- Thyroid-stimulating hormone (TSH) — targets the thyroid gland. As the name succinctly suggests, this hormone prompts the thyroid to produce its own hormones, responsible for our metabolism and energy levels.
Hormones produced by the hypothalamus and then stored in the posterior pituitary, before being secreted by the gland include:
- Antidiuretic hormone (ADH) — targets the kidneys. Also known as arginine vasopressin (AVP), this hormone regulates our sodium levels and the amount of water released by the kidney. It is crucial for maintaining water balance in the body.
- Oxytocin — targets the uterus and mammary glands. This hormone is crucial to different stages of the labour process. Oxytocin helps breast milk to flow and plays a role in behaviour and bonding between a child and its mother.
There’s also the intermediary pituitary gland. This is responsible for producing and secreting one other type of hormone, MSH.
- Melanocyte-stimulating hormone (MSH) — this stimulates the production of melanin by melanocytes in the skin. Melanin provides pigmentation and protection for the skin against the sun’s UV light.
When your pituitary isn’t functioning properly — either it’s overproducing hormone (hyperpituitarism) or underproducing hormone (hypopituitarism) — many bodily functions and processes can be negatively affected: your growth, vision, skin, mood, energy, reproductive functioning, blood pressure and more.
If you believe you may have a problem pointing towards your pituitary gland, make sure to get in touch with a medical professional as soon as possible.
The menopause process: the role of the pituitary gland & its hormones
As we approach menopause, there is an age-related decline in follicle numbers in the ovary. This causes falling levels of inhibin which, in turn, results in an increase in follicle-stimulating hormone (FSH) by the pituitary gland. FSH causes ovarian follicles to enlarge and produce oestrogen. With fewer follicles to stimulate and less oestrogen being produced, the pituitary compensates by creating more FSH.
The hormonal changes that take place during the menopause can be drastic and marked. As well as increased levels of FSH, ovarian changes also cause the pituitary gland to secrete higher levels of luteinising hormone (LH), another key reproductive hormone.
Follicle-stimulating hormone (FSH) levels and measuring menopause status
Because the pituitary produces more FSH in response to ovarian follicle changes, a high level of FSH is sometimes used as an indicator of the menopause. However, since levels of oestrogen and FSH can fluctuate throughout the menopause — even from day to day — FSH readings by themselves are not normally considered enough to be absolutely sure that you’re menopausal.
Instead, FSH levels are usually used alongside other measures to confirm menopause status. A doctor will be able to test your FSH levels with a simple blood test.
- If a woman has not had a menstrual period for over a year and records an FSH blood level greater than 30 mIU/mL (milli-international units per milliliter, a unit used to measure blood hormone levels), it is generally considered that she has reached the menopause.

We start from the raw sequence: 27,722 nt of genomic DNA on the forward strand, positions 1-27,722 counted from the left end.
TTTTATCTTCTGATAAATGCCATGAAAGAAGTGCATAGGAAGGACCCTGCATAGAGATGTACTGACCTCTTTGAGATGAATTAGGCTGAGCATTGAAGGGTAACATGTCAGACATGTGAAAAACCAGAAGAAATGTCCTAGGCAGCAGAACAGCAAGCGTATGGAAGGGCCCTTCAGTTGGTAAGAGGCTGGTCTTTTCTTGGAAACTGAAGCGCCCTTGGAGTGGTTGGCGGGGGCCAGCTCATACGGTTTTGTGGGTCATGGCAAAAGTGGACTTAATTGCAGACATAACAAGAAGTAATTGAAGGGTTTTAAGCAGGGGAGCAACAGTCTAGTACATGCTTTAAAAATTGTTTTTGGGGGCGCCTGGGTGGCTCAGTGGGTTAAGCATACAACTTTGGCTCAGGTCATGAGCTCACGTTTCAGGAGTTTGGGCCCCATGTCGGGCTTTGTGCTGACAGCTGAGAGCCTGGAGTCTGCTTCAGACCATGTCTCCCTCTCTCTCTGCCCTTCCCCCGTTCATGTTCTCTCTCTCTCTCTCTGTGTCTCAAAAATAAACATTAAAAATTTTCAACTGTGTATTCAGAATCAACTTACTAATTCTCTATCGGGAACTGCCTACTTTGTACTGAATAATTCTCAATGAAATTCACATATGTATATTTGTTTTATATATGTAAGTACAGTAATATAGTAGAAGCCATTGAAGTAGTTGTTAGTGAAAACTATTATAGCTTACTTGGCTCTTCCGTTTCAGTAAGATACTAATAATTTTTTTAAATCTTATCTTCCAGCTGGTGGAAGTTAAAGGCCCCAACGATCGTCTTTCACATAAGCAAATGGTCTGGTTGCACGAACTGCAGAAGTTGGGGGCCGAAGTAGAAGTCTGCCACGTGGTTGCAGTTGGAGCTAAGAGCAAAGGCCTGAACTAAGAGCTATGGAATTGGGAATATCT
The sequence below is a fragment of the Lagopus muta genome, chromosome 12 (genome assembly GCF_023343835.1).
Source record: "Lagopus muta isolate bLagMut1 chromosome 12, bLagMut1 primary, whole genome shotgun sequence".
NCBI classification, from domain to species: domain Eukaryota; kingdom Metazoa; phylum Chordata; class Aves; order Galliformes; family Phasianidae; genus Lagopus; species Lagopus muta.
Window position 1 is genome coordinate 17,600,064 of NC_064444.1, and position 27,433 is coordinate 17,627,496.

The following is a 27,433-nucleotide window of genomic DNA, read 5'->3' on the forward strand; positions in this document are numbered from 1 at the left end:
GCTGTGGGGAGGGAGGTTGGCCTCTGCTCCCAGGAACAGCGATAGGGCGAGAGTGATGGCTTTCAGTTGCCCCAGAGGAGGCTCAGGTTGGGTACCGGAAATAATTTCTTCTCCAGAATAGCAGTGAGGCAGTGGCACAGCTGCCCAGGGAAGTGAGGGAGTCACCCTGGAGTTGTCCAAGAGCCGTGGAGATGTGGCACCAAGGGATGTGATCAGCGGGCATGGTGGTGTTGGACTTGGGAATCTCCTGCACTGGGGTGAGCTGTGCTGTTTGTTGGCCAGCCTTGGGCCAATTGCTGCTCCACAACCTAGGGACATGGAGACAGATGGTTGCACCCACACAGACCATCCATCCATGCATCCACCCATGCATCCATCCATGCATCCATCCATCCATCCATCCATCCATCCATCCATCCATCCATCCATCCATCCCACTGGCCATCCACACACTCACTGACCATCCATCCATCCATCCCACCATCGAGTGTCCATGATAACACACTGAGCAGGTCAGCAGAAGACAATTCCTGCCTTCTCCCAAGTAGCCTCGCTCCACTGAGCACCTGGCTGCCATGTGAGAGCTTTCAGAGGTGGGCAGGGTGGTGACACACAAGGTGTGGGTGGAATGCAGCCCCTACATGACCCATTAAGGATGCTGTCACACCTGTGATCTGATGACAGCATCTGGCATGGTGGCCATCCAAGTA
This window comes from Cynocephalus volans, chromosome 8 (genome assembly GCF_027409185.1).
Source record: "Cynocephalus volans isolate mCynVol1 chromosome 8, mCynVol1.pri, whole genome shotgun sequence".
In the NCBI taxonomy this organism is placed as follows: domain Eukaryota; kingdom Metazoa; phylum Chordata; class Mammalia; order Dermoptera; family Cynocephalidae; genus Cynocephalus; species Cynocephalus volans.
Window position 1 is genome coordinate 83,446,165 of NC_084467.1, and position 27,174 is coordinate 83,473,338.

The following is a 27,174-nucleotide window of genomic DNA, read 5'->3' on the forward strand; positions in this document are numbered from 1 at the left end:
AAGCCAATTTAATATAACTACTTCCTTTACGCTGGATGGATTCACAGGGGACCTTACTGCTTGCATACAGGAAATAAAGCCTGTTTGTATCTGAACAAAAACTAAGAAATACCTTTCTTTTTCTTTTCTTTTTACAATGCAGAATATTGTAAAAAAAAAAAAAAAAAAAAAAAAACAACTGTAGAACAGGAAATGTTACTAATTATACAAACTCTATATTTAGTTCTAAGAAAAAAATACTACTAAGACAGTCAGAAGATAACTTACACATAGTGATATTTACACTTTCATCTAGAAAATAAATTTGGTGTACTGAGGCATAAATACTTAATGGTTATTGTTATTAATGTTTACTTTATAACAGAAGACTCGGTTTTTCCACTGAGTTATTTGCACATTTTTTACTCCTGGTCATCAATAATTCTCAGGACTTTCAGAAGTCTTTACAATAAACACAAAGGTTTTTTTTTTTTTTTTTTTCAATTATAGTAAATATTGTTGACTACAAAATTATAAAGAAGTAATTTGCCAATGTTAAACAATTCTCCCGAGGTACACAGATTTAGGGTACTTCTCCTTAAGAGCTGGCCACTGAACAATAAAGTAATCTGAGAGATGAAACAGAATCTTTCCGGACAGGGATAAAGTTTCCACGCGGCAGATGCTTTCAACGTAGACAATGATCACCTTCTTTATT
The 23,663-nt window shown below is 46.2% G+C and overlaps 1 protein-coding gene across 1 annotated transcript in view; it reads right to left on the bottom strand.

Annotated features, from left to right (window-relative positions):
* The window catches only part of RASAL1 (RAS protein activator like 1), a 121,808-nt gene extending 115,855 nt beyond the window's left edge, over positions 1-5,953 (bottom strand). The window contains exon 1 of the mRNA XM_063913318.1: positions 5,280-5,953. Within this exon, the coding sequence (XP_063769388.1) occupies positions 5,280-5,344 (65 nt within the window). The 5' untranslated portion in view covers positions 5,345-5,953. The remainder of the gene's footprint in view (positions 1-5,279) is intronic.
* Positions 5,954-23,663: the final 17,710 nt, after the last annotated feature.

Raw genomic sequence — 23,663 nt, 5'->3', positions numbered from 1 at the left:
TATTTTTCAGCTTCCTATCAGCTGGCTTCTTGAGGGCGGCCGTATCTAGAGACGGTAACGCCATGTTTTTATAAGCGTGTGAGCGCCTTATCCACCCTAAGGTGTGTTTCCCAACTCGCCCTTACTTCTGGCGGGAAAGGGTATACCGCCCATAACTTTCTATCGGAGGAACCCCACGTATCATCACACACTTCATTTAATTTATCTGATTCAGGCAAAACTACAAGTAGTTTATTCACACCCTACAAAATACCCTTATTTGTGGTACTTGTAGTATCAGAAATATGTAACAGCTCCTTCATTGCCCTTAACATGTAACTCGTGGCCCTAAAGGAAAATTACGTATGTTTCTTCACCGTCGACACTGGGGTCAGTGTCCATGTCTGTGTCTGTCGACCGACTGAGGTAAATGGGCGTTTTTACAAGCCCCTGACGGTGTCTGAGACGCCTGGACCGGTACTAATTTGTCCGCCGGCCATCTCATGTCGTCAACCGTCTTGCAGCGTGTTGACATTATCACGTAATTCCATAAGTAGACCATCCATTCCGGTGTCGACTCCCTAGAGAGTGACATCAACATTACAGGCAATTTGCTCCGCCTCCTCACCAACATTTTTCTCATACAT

An FSH hormone level greater than 30 mIU/mL indicates that a woman is undergoing the transition towards the menopause — also known as the perimenopause. A reading in the region of 70–90 mIU/mL is often seen in postmenopausal women.
Because the pituitary secretes more luteinising hormone in response to an oestrogen deficiency, raised levels of this reproductive hormone can also be used as an indicator of menopausal status.
For between two to eight years after your final period, FSH levels remain stable. Thereafter, they begin to fall. By age 75, both FSH and LH have declined by approximately 30%.
The pituitary gland and menopause symptoms
During the menopause, ovarian changes and oestrogen deficiency cause the pituitary gland’s production of FSH to remain ‘on’. Raised FSH levels coupled with lower oestrogen levels are what causes hot flushes, undoubtedly the most commonly-reported, classic menopause symptom.
After the menopause, levels of FSH remain relatively stable for a few years, during which time you may still continue to experience hot flushes. Because high FSH levels go hand-in-hand with low oestrogen levels, they are associated with other hallmark menopause symptoms like infertility, irregular periods and sleeping problems.
Going through the menopause is not the exclusive cause of high FSH levels; other hormonal problems like polycystic ovarian syndrome (PCOS) and primary ovarian insufficiency can be at the heart of a problem. If you think you have symptoms pointing to your FSH levels, be sure to get in touch with your doctor.
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For more insights, check out The Menopause Blog — a carefully-curated hub of research-packed content relating to the menopause. For general health and wellbeing information, be sure to also explore our Wellness blog.